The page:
Do grinding axis sound like a symphony from Beethoven to your ears? Do you get chicken flesh from a perfectly landed trick and do you sleep with griptape on your pillow? Then quickly give me two minutes of your previous time and read why you need to get skate. (indeed, without a capital S and with a “.”)
Those who have read my review of Tony Hawk’s Proving Ground know that I was really looking forward to my first playing session with skate… How could it be different: EA’s newest flag ship gets almost nothing but good comments and knew in no time to break the years ongoing haegemonia of the Tony Hawk games. Bizarrely good for a new franchise and therefore it’s really time to check if all that praise is justified.
Thé big difference between skate. and Tony’s profitable hobby is the controls. Instead of button bashing like a madman you need to put feeling in the controls of your character here. For doing a wide variety of tracks the right analog stick is brought to life and this works remarkably refreshing.
The concept is quite simple: the right handle is the visual prolonging of your foot and the movements you make are comparable with the real moves. For an ollie you for instance first need to do a downward move (which equals going through your knees), to then push the stick straight up. With a nollie you do the exact opposite and for a kickflip you finally bring your stick to the right top (left top for the regular skaters). Just like the real deal so to speak.
This “flick it”-controls, as EA calls it, adds a lot to the gameplay experience and almost gives the feeling you’re really on a skateboard. You might wonder why nobody has ever thought of this in all these years as it seems so logical.
The controls may be intuitive, but accessibility is something else. It will take easily a couple of hours before you manage to do some modest combos. Many will probably not be patient enough for this, but in my opinion the developer hits the essence of skateboarding here. The sport is very hard and anyone who has ever stood on those four tiny wheels knows how hard it is to manage even the simplest tricks. The feeling, that doesn’t come free, is well integrated in this game and skate. perfectly balances the border between realism and playability.
To skate with style through the streets of San Vanelona (the virtual recreation of Barcelona) you don’t only need to master the flick-it controls, but also require perfect timing. Jumping at the right moment will need quite some practise and also the corner from which you approach obstacles needs to be correct. This all makes for a very realistic experience and invites, at least the first hours, to leave the missions alone and just skate around a bit while being relaxed.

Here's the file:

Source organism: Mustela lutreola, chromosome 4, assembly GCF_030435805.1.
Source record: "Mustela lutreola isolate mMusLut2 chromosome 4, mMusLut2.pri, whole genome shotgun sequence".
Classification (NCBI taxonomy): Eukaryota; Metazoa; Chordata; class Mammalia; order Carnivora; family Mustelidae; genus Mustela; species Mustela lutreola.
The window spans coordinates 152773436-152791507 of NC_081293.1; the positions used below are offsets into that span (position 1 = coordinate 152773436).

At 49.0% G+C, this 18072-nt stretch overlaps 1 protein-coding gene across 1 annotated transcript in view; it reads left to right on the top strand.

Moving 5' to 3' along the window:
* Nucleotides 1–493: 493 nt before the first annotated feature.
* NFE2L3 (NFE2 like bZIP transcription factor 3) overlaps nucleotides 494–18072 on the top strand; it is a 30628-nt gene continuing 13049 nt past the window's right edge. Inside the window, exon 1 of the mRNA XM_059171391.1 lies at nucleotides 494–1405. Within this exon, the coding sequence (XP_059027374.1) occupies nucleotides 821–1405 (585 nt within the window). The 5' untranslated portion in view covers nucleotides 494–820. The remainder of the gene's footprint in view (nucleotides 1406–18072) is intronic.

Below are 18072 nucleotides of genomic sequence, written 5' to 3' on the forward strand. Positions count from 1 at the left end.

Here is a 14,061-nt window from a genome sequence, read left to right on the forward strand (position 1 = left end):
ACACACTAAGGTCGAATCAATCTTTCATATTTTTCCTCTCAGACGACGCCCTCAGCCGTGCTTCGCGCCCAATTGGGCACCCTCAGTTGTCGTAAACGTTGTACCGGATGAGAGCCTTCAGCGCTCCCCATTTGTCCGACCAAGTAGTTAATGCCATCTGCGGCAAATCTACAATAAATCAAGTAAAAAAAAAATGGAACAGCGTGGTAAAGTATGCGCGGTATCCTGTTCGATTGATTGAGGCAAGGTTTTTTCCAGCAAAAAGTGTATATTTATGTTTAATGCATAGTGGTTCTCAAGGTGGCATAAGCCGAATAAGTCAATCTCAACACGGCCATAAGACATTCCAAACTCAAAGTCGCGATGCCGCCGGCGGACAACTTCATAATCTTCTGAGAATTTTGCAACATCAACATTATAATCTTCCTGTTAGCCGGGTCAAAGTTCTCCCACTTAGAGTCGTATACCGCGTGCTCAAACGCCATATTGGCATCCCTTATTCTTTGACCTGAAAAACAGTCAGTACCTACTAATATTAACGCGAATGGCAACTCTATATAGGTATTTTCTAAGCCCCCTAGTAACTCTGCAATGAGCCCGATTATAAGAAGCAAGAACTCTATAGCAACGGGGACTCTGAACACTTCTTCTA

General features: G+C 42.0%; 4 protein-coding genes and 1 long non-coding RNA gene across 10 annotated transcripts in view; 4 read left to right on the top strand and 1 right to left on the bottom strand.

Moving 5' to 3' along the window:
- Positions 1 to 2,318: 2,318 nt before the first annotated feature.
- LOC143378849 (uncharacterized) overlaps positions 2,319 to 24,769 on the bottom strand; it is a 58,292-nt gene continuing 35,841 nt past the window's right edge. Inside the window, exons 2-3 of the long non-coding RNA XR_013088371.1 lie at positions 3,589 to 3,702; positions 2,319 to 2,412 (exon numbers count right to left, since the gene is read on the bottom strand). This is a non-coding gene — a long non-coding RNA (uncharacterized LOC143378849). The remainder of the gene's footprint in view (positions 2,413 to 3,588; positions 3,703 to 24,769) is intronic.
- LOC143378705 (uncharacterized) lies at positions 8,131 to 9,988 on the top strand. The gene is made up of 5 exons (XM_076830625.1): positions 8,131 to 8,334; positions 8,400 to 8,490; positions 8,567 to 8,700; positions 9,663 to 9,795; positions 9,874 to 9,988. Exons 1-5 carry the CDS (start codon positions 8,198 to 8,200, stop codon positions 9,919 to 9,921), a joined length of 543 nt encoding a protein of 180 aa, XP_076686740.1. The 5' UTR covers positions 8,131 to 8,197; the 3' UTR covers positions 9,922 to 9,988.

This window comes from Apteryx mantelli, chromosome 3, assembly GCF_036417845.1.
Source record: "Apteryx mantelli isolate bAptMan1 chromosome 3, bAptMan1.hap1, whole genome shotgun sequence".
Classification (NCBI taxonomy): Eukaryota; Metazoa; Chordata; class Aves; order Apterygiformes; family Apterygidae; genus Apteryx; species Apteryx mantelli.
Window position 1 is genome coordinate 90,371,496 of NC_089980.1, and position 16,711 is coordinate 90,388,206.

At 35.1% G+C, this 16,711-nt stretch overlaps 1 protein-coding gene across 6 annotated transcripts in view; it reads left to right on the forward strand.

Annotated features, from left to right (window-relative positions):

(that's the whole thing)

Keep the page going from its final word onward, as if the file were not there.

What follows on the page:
The first thing that gets noticed is that the environments are very large and feel a bit empty. Compared to the Tony Hawk games, where you’re surrounded by benches, tubes, edges and so on, it might even feel a bit dead in this game. But you’ll quickly realise this is a choice as each piece of road that isn’t completely flat can be felt and an innocent piece of heightened pavement is enough to make you eat dirt. You also need more time to start your tricks and for that it’s good that – certainly at the beginning – you don’t have too many obstacles in front of your wheels. And also, in real life the street image isn’t dominated by halfpipes and other skate friendly obstacles.
The different parts of the city (Suburbs, Downtown, Old Town and The Res) of San Vanelona each have their own character and graphically look good, but it’s mostly the fantastic animations of the skaters that give the devs credit for their work. Also the ultra realistic physics of the skateboard itself are truly to suck your fingers and thumbs off. If you see how the board reacts on all kinds of actions… it’s truly too sick for words.
Still not everything is as sublime. The missions can be fun, but they’re hardly revolutionary. It’s again doing a certain trick at a certain place, luckily often without a time limit. The traffic and many pedestrians that are present in the game could have been left out as well as they’ll often annoy you and after a while this becomes really irritating. Also the camera could use some work here and there, and since your character is shown quite big on the screen, it’s often quite hard to see what’s really coming towards you.
Despite some minor downpoints, skate. has become a great game although I’m not sure everyone will concur with that opinion. EA’s skateboardsim is also a game for those that like finesse, with a heart for the gentle sport. The game is, no matter how cliché it may sound, made by and for skaters and is for me one of the biggest surprises of 2007.